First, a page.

I should also mention super-products like Neolith. This premium product is made from 100% natural materials and has no harmful products within it.
It’s important to note that some of these suggestions would mean a major change in a lot of businesses and it wouldn’t be feasible for all these things to be adopted overnight. But I would press all of you, if it is an easy change to make and it’s not going to make a huge difference to your bottom line, then why wouldn’t you do it?
I am not a green warrior and I wouldn’t expect you all to make every change I have suggested here. But if we all do a little, over time we will be helping our race reach its next evolutionary stage – to live entirely in balance with our environment.
‘What can I do – realistically?’
Make sure your heating system can cope with the space you have. Have it set on a timer so that it can heat the building slowly before you get in to work in the morning. Doing it slowly means the heaters don’t have to expend so much energy getting the rooms up to temperature. If your front window will be on display, put that display on a separate circuit, so you can turn the rest off. And if you haven’t got LED lights in your showroom yet, I suggest you catch up.
Avoid unnecessary journeys
If you can sort it over the phone, do it. Unless, of course, you have an electric car. We often go out to clients to talk face to face about a minor issue or take a small item out to them because we feel we should. Sometimes there is no avoiding this, but why not wait until someone is passing the location, or until you can accomplish a few tasks at once. Supplier deliveries direct-to-site from are also a good way to go.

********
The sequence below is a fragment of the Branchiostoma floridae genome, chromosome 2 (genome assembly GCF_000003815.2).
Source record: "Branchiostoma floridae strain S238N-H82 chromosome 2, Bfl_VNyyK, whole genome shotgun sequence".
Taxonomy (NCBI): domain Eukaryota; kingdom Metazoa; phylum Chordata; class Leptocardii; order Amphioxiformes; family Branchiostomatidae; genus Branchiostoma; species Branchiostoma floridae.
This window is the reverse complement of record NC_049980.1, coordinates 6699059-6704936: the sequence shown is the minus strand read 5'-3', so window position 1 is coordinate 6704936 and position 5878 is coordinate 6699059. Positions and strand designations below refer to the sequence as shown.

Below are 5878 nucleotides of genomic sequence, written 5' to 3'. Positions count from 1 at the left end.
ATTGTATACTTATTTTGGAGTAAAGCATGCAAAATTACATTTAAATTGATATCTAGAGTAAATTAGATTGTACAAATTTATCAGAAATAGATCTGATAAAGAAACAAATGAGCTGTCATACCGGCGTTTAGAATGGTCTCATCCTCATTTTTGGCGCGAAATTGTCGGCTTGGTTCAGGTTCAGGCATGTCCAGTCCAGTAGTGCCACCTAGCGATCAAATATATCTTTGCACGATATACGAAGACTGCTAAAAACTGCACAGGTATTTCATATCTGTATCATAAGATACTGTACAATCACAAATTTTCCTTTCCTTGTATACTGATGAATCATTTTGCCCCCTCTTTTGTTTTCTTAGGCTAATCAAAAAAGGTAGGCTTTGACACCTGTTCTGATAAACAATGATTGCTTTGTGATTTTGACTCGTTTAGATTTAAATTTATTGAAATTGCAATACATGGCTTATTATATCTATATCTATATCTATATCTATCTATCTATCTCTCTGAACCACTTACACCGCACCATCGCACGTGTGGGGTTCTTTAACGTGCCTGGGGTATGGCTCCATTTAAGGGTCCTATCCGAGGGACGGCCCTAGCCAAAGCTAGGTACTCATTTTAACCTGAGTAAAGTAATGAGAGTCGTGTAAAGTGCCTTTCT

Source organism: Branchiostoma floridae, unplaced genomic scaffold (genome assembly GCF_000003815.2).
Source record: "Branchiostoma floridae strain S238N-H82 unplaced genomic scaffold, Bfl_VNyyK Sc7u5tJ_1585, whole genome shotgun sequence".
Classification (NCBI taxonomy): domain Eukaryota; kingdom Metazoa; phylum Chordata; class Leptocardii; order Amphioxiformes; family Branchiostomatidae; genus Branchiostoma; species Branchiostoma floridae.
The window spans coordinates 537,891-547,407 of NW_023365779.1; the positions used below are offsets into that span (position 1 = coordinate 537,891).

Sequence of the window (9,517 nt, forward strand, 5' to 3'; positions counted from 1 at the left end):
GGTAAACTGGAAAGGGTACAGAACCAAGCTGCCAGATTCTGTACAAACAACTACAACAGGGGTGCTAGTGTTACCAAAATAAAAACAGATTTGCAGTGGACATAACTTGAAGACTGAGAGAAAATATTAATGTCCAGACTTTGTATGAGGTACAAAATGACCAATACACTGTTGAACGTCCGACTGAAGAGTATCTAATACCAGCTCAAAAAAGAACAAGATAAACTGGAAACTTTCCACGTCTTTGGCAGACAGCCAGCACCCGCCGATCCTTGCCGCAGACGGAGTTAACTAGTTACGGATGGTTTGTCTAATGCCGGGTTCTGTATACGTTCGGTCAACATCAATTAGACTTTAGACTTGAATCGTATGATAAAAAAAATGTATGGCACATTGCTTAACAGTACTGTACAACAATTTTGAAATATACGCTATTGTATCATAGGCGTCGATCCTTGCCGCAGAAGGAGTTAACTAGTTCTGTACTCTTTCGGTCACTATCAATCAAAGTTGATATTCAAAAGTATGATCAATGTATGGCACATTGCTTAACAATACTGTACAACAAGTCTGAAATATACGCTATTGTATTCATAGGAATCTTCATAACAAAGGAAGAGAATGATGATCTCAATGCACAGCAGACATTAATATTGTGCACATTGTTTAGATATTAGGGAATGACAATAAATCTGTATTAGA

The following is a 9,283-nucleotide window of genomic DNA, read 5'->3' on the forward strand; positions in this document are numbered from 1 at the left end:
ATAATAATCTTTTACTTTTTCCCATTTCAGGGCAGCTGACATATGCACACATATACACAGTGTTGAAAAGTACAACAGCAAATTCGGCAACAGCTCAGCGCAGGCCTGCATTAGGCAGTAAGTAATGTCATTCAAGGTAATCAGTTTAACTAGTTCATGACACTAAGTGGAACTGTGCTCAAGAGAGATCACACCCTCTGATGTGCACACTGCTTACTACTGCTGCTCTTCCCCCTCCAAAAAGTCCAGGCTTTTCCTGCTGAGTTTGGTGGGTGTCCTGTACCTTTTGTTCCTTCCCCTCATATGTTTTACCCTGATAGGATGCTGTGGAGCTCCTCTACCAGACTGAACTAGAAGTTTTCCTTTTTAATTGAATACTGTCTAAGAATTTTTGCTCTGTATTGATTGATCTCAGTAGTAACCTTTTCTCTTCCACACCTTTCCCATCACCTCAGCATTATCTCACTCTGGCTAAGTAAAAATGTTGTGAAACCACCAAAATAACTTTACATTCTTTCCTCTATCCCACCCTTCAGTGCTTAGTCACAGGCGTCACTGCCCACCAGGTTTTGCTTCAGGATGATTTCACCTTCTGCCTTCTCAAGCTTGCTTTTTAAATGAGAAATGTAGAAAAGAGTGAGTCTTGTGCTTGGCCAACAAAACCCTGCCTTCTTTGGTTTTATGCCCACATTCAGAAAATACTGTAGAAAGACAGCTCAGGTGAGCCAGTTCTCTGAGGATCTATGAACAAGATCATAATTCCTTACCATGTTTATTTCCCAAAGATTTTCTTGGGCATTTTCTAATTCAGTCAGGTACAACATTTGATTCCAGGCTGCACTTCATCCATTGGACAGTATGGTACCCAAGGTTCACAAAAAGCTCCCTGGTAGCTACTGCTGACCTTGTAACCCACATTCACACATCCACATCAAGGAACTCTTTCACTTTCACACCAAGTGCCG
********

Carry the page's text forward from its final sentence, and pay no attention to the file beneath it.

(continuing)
Pick your suppliers
How much do you know about your suppliers’ environmental policies? Knowledge is power and there is no reason in these times a company needs to be wasteful. Pressure from us will also make the ones lagging behind catch up.
Switch to a green energy supplier
The more of us that use companies like Ecotricity, the more money they have to invest in green energy. It’s no skin off our nose, as we have to pay energy bills anyway. It also makes the use of electric vehicles much more of a plausible way to reduce electricity usage. After all, why have an electric car if its electricity comes from a coal-fired power station? The more of us that do this will encourage our other existing suppliers to also invest in green energy.
Go one step further
Why not get solar panels and heat recovery systems built into your showroom? Check your insulation as well and you may well find that money invested there will pay off in electricity savings. If you have a fleet of vehicles, can they too be electric? These things can also be a selling point of your business. The fact that your business is environmentally-conscious is another way to demonstrate that you are a responsible business and take things seriously.